The Do's and Don’ts of Embroidery Design: How to Get It Right Every Time

Embroidery is seriously taking off in the fashion world! And it's no surprise - embroidery is unique, durable, and can be applied to just about any garment or accessory. In this blog, we're going to show you how to get the most out of your embroidery design, and you'll soon be on your way to creating beautiful designs that stand out on any product. 

Understanding Embroidery Sizes and Threads

When designing for embroidery, there are two main things to keep in mind: the number of colours, and the level of detail in your design. 

Check out these examples which are both bold designs with six colours, providing a premium embroidery result:

Number of Colours

Do use 6 or fewer colours.

Don't include gradients.

Due to the small size of embroidery, we can't fit an unlimited number of colour changes and your design must be kept to a maximum of six colours (or two colours for 3D foam).

If you're making a design from scratch, why not pre-select the colours before creating your design. We have over 32 embroidery thread colours to choose from, pick your favourite palette and away you go!

Pro Tip: Use the hex codes from our embroidery design guidelines to create your design with the correct colours.

Use Solid Colours, Not Gradients

Your embroidery design will be stitched together using individual colours, and gradients aren't suitable for embroidery because two different colours of embroidery thread won't blend together. Keep your colours solid and separate for the best result! 

Level of Detail and Line Widths

Do use bold lines and clean shapes.

Don't use skinny lines or textured shapes.

One of the most important things to consider when you're designing for embroidery is the quality and the weight of the lines that you use. This determines how neatly your design will be digitised, and plays a huge part in the final outcome.

If your lines are too thin, they'll be embroidered as a simple run stitch, which can cause your design to look messy if it's unintended.

Using thicker lines and bolder shapes guarantees that your design will be embroidered with nice, full satin stitches. We recommend a minimum line width of 0.125cm, which equates to 15pt in a 10x10cm artboard at 300ppi. 

Pro Tip: Imagine drawing your design with a marker pen instead of a biro. That's the look you need to go for with embroidery!

Make sure your outlines are thick too! If they're too thin, the outline might not fully cover the edge of the shape that it is lining.

Don't Include Tiny Details

When you make a design for embroidery, make sure that it is bold and doesn't have too many small details. If the design has too many tiny details, they might not show up well when it is embroidered.

To get an idea of how much detail is too much, upload your design to an embroidered product mockup on our site. If you can't see the details in the embroidery on the mockup, it's probably not going to show up well when it's embroidered.

The level of detail you can use will also depend on the overall size of the embroidery. A design that's being embroidered on a t-shirt at 10x10cm can be more detailed than a beanie at a maximum height of 5.5cm.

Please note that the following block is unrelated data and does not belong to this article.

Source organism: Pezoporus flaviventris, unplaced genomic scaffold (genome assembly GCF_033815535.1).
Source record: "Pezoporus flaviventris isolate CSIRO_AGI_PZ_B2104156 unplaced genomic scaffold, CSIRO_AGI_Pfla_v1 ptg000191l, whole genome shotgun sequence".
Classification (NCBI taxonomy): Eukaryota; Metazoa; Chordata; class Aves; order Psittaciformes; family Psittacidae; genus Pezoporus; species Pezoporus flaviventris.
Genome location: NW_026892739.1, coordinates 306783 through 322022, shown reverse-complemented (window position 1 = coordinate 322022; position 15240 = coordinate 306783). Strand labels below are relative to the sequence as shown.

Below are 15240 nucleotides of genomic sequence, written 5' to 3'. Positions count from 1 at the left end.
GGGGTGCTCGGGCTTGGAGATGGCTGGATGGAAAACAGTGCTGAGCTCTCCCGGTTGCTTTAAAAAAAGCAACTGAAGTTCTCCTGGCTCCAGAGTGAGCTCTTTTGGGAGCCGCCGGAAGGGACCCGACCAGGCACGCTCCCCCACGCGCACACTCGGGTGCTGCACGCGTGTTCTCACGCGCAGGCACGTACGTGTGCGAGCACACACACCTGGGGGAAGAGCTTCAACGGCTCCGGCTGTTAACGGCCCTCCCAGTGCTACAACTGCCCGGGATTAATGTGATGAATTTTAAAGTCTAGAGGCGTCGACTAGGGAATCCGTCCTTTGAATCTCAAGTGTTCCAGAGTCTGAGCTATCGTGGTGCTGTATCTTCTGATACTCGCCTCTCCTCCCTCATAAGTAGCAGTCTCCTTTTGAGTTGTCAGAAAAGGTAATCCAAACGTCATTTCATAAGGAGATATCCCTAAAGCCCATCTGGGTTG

Pro Tip: Measure your line widths in Photoshop by scaling your design to the template size (i.e. 10x10cm) and using the marquee tool to select the line. You're looking for a minimum size of W: 0.13cm.

If you've got a detailed design you love but it's just not right for embroidery - why not print it instead!

Including Text in Your Design

Do use sans-serif fonts and bold text with a minimum size of 10pt.

Don't use serif fonts with extending features.

If your design includes text, you'll need to be extra careful to make sure it's legible when embroidered.

When submitting a company logo for embroidery, we always recommend submitting your logo design as a standalone design without any text, and if you need your company name embroidering this should be a separate design.

When using text in your design, follow this simple rule: If you can't read it on the mockup, it's too small.

How to Add Borders

We often get asked how you can add an embroidered border to your design, and it's really as simple as having a border in your design file.

Take this design below for example. When the left design is digitised, we would not add a border because it's not present in the design.

However if you uploaded the design on the right-hand side, we would embroider this with a border because it's included in the design. The border can be embroidered with any colour that you choose, and doesn't have to mimic the colour in the original design file. 

It's now time to put what you've learned into action!

We hope you've found this post helpful, and that it's given you a better understanding of the do's and don'ts of designing for embroidery.

Feel free to submit your original embroidery designs to our support team, and we'll be happy to give you our feedback before you place an order.

We can't wait to see what you come up with!

Sign up today for a 50% discount on your first sample order up to £50. 

Already using us? Take 10% off your sample order with code DEC10 until 31st December 2022.

Caroline Clarke | Head of Customer Experience

Posted in Blog Articles and tagged Embroidery, Design, Beginner on